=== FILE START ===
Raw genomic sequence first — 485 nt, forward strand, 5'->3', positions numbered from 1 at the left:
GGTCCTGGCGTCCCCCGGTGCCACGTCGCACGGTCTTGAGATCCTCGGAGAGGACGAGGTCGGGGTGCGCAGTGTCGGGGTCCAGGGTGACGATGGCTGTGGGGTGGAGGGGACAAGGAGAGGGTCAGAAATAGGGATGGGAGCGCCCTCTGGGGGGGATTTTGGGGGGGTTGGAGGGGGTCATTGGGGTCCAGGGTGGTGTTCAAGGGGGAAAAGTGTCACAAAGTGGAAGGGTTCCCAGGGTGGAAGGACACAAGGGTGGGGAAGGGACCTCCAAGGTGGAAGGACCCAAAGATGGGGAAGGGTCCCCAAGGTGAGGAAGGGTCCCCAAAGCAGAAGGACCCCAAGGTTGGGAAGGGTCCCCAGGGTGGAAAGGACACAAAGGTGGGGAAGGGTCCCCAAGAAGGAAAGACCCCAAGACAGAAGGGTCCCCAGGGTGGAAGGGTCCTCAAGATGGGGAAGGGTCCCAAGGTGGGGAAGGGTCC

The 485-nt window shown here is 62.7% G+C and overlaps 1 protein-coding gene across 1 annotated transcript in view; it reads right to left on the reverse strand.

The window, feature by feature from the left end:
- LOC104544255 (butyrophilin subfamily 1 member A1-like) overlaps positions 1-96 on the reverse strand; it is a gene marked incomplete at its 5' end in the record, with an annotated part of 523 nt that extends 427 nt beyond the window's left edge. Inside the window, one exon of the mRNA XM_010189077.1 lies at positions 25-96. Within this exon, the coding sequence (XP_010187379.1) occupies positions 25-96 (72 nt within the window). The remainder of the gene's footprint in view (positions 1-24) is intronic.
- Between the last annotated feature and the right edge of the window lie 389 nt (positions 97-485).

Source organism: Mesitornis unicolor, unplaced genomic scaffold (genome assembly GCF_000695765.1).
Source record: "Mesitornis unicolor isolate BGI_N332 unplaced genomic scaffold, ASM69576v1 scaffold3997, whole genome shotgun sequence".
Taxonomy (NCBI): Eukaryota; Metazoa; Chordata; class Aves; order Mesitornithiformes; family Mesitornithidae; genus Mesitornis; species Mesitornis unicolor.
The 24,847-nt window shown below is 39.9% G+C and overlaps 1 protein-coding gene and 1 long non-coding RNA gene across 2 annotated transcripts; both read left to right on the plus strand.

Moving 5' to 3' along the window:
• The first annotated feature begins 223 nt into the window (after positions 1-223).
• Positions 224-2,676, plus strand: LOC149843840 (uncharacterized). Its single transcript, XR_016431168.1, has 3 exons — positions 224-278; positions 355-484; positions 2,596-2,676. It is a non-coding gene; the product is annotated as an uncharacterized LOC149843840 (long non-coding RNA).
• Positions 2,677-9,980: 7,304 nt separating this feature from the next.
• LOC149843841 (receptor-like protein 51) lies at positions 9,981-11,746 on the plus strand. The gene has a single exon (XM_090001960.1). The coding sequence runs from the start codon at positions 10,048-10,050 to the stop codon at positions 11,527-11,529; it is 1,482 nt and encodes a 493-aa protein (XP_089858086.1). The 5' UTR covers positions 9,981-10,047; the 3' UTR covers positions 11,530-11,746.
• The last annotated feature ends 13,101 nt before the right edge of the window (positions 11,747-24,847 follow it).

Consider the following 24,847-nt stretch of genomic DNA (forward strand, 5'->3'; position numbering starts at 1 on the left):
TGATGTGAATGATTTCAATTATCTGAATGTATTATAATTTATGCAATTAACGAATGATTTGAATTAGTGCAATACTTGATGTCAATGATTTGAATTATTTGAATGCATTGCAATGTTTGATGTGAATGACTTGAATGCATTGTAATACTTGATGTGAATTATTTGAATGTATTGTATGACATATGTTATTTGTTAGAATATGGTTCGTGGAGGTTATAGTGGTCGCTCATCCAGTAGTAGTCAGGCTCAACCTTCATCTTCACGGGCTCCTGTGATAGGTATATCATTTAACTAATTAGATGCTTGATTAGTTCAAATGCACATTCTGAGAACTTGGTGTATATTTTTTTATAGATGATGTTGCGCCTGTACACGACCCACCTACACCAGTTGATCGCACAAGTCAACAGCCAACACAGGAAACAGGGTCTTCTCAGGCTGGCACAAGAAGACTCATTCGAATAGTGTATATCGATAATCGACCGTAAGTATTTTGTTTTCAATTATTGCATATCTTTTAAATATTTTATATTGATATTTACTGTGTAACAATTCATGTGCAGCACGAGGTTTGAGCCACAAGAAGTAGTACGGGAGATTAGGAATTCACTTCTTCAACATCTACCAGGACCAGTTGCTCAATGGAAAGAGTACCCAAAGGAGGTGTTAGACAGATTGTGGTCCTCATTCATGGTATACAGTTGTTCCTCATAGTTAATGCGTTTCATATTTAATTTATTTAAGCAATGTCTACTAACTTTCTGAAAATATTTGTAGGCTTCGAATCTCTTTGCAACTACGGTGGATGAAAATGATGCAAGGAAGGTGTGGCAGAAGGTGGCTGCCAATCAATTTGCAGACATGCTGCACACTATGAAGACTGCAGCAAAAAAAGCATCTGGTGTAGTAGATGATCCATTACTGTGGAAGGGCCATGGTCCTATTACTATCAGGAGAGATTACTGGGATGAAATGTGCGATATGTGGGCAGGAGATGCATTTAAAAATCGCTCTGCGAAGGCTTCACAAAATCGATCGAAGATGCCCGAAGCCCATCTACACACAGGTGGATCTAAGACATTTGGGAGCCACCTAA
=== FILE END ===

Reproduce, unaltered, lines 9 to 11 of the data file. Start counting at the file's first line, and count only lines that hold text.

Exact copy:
Taxonomy (NCBI): Eukaryota; Metazoa; Chordata; class Aves; order Mesitornithiformes; family Mesitornithidae; genus Mesitornis; species Mesitornis unicolor.
The 24,847-nt window shown below is 39.9% G+C and overlaps 1 protein-coding gene and 1 long non-coding RNA gene across 2 annotated transcripts; both read left to right on the plus strand.

Moving 5' to 3' along the window: